Figures from the Costa Rican National Institute of Statistics and Censuses indicate that 15,461 girls under the age of 19 gave birth in this country in 2001, accounting for 20 percent of all births a proportion that is even higher in the rest of Central America.
"It is a very serious problem, because many of these girls conceal their pregnancies almost to the moment that they give birth, which generates negative consequences for their children," Maria Isabel Solis, with the Costa Rican Social Security Institute (CCSS), commented to IPS.
CCSS studies found that 74 percent of teen pregnancies end in premature birth, which drives up the infant mortality rate, said Solis.
A report drawn up by the CCSS and the University of Costa Rica found that 30 percent of teen pregnancies occur among girls who have dropped out of school, and 29 percent among girls from broken homes or dysfunctional families.
In Nicaragua, the director of the office on Migration and Foreigners, Luis Rodolfo Toruno, said Wednesday that he had already granted the Fletes Reyes family three safe conducts they had requested, which would allow them to travel to Mexico, the Dominican Republic, Cuba or any country in Central America.
"I don't know if they want to take the girl out or not. I was under the understanding that she was in the hospital," said Toruno.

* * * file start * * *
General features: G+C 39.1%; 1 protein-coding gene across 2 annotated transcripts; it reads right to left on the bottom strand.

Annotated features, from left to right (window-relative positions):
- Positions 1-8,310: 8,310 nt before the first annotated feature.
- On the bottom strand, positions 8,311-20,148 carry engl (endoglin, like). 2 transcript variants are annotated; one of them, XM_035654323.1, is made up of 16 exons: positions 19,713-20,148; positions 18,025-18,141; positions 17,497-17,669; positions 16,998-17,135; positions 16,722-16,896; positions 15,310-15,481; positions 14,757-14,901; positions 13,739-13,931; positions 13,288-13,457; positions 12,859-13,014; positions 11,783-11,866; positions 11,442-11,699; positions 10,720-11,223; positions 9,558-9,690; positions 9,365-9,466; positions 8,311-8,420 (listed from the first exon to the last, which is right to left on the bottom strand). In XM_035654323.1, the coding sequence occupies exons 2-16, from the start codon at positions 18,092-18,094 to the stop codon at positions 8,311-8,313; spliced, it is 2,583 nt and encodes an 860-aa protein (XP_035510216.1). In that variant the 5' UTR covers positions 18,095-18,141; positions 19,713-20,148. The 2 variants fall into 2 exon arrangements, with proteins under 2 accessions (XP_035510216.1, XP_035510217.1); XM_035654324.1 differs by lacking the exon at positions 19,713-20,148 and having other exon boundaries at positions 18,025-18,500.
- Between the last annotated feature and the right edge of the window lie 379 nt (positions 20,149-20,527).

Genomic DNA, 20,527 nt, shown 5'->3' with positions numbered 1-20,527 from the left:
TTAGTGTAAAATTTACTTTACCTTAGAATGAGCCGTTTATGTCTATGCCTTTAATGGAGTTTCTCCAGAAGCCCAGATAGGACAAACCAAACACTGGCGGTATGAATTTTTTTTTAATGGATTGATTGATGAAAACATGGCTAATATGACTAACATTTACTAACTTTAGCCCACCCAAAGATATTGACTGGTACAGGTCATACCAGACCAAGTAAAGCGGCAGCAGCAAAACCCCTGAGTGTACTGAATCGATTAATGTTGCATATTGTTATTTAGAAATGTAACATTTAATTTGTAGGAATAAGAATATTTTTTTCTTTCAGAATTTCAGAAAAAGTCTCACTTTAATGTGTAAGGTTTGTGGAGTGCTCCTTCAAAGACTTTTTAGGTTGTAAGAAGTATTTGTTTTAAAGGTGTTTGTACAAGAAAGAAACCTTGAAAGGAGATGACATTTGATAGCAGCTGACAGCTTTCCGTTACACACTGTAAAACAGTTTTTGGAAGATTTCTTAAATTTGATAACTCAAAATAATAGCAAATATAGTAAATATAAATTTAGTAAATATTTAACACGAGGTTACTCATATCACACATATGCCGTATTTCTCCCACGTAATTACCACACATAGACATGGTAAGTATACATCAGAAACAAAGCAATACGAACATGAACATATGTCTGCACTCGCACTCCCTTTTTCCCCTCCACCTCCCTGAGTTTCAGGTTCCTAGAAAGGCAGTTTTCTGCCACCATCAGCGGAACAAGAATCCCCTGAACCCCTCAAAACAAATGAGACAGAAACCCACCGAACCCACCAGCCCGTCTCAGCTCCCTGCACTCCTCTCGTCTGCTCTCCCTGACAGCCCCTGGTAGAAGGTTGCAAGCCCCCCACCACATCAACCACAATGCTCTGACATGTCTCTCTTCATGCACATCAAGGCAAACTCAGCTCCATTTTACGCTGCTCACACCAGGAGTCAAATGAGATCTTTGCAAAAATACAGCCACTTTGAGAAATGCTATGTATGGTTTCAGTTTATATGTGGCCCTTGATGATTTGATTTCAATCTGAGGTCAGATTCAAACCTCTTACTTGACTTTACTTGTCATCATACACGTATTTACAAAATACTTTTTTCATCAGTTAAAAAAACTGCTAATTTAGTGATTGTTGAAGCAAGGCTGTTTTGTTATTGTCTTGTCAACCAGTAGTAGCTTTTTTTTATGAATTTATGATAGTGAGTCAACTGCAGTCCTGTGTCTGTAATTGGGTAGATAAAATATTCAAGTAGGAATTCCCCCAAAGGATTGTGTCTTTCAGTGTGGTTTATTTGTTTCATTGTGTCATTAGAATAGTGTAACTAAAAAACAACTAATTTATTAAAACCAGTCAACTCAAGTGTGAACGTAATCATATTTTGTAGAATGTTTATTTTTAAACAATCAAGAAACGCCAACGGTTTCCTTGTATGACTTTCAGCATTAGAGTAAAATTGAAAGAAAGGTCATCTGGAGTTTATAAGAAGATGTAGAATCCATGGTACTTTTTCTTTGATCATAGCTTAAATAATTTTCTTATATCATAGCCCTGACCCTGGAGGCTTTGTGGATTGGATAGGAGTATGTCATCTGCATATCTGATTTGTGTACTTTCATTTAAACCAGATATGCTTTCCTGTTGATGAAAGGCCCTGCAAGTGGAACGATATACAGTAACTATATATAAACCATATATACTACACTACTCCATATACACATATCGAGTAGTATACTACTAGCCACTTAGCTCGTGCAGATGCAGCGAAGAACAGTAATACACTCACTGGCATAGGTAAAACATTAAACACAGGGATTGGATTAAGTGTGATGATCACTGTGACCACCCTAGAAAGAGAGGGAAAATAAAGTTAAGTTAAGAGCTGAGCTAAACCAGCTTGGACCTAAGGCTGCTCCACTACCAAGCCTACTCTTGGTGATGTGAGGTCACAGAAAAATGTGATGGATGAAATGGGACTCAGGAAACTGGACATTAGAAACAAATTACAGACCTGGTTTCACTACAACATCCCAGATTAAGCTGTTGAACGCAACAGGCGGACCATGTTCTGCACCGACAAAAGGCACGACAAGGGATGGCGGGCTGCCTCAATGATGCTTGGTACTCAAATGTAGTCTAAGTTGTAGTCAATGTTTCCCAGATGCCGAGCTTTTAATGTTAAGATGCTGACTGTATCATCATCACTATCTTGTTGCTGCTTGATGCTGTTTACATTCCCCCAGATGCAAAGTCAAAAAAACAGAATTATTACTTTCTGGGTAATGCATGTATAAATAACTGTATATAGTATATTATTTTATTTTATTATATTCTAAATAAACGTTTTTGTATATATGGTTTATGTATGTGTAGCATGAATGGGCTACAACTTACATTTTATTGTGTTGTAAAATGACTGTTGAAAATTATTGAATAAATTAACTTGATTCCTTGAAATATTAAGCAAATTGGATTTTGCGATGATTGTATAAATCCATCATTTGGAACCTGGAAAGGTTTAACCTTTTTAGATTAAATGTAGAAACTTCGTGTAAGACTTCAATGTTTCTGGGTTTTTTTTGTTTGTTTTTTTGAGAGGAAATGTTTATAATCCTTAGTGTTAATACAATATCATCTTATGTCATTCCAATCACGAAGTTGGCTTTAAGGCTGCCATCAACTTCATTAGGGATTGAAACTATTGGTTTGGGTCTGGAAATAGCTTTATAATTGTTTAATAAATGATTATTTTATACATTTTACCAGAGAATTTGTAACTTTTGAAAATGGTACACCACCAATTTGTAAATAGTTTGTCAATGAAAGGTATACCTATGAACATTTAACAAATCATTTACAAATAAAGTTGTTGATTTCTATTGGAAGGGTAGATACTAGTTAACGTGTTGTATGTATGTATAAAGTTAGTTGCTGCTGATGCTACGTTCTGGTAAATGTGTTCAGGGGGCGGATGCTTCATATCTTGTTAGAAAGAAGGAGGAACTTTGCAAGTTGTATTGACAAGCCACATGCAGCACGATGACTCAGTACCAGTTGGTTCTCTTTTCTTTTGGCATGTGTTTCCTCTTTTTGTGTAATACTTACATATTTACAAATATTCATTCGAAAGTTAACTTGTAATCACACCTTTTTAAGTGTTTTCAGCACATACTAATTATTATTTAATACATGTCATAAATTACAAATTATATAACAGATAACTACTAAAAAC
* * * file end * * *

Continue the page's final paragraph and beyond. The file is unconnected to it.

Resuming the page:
The latest indication was that the family had decided to go through with an abortion, which would be practiced outside Nicaragua.
Representatives of the United Nations children's fund, UNICEF, told IPS that according to data compiled from different sources, 15 million teenagers under the age of 18 give birth worldwide annually, equivalent to 10 percent of all births.
A full 80 percent of births to teenage mothers occur in developing countries.
The risk of death during childbirth is twice as high for 15 to 18 year olds as for women over 18, and five times greater for girls under 15. An estimated 4.4 million teenage girls undergo abortions in substandard conditions every year.
February 18, 2003 (http://www.albionmonitor.com) All Rights Reserved. Contact email@example.com for permission to use in any format.
All Rights Reserved.
Contact firstname.lastname@example.org for permission to use in any format.